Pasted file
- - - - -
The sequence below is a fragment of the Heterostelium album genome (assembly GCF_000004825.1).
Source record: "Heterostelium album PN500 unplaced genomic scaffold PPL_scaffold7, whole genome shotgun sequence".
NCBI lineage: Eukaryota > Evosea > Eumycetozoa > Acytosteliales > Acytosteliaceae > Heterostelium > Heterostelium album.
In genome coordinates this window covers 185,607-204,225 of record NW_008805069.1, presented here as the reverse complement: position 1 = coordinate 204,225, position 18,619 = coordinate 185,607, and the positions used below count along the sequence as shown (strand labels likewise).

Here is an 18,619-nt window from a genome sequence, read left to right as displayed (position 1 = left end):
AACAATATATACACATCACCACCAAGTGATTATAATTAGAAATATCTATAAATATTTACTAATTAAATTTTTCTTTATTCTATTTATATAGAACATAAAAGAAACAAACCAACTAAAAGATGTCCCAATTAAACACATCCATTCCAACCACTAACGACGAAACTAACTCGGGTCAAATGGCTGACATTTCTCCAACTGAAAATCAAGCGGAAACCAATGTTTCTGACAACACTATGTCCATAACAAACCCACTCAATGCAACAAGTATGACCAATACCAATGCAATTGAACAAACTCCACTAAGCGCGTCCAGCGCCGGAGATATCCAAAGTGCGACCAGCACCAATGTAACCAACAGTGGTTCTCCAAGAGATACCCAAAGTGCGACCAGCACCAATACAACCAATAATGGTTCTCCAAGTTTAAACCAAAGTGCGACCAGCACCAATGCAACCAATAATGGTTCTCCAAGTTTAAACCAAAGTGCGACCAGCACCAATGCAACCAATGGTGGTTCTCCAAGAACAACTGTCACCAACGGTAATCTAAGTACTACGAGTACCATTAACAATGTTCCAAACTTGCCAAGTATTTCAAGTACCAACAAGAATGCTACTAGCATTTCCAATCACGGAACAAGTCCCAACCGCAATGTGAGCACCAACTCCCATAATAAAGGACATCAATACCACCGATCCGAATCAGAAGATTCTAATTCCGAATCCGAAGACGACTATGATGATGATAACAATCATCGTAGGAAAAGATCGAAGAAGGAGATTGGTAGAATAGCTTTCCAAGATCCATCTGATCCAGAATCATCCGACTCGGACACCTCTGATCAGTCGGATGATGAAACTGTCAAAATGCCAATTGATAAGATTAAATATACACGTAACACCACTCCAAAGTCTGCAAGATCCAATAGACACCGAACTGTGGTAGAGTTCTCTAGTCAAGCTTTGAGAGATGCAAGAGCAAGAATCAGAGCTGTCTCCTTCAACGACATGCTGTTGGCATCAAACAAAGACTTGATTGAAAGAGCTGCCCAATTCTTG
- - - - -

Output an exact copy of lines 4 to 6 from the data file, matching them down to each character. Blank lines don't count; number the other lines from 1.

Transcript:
In genome coordinates this window covers 185,607-204,225 of record NW_008805069.1, presented here as the reverse complement: position 1 = coordinate 204,225, position 18,619 = coordinate 185,607, and the positions used below count along the sequence as shown (strand labels likewise).

Here is an 18,619-nt window from a genome sequence, read left to right as displayed (position 1 = left end):
AACAATATATACACATCACCACCAAGTGATTATAATTAGAAATATCTATAAATATTTACTAATTAAATTTTTCTTTATTCTATTTATATAGAACATAAAAGAAACAAACCAACTAAAAGATGTCCCAATTAAACACATCCATTCCAACCACTAACGACGAAACTAACTCGGGTCAAATGGCTGACATTTCTCCAACTGAAAATCAAGCGGAAACCAATGTTTCTGACAACACTATGTCCATAACAAACCCACTCAATGCAACAAGTATGACCAATACCAATGCAATTGAACAAACTCCACTAAGCGCGTCCAGCGCCGGAGATATCCAAAGTGCGACCAGCACCAATGTAACCAACAGTGGTTCTCCAAGAGATACCCAAAGTGCGACCAGCACCAATACAACCAATAATGGTTCTCCAAGTTTAAACCAAAGTGCGACCAGCACCAATGCAACCAATAATGGTTCTCCAAGTTTAAACCAAAGTGCGACCAGCACCAATGCAACCAATGGTGGTTCTCCAAGAACAACTGTCACCAACGGTAATCTAAGTACTACGAGTACCATTAACAATGTTCCAAACTTGCCAAGTATTTCAAGTACCAACAAGAATGCTACTAGCATTTCCAATCACGGAACAAGTCCCAACCGCAATGTGAGCACCAACTCCCATAATAAAGGACATCAATACCACCGATCCGAATCAGAAGATTCTAATTCCGAATCCGAAGACGACTATGATGATGATAACAATCATCGTAGGAAAAGATCGAAGAAGGAGATTGGTAGAATAGCTTTCCAAGATCCATCTGATCCAGAATCATCCGACTCGGACACCTCTGATCAGTCGGATGATGAAACTGTCAAAATGCCAATTGATAAGATTAAATATACACGTAACACCACTCCAAAGTCTGCAAGATCCAATAGACACCGAACTGTGGTAGAGTTCTCTAGTCAAGCTTTGAGAGATGCAAGAGCAAGAATCAGAGCTGTCTCCTTCAACGACATGCTGTTGGCATCAAACAAAGACTTGATTGAAAGAGCTGCCCAATTCTTG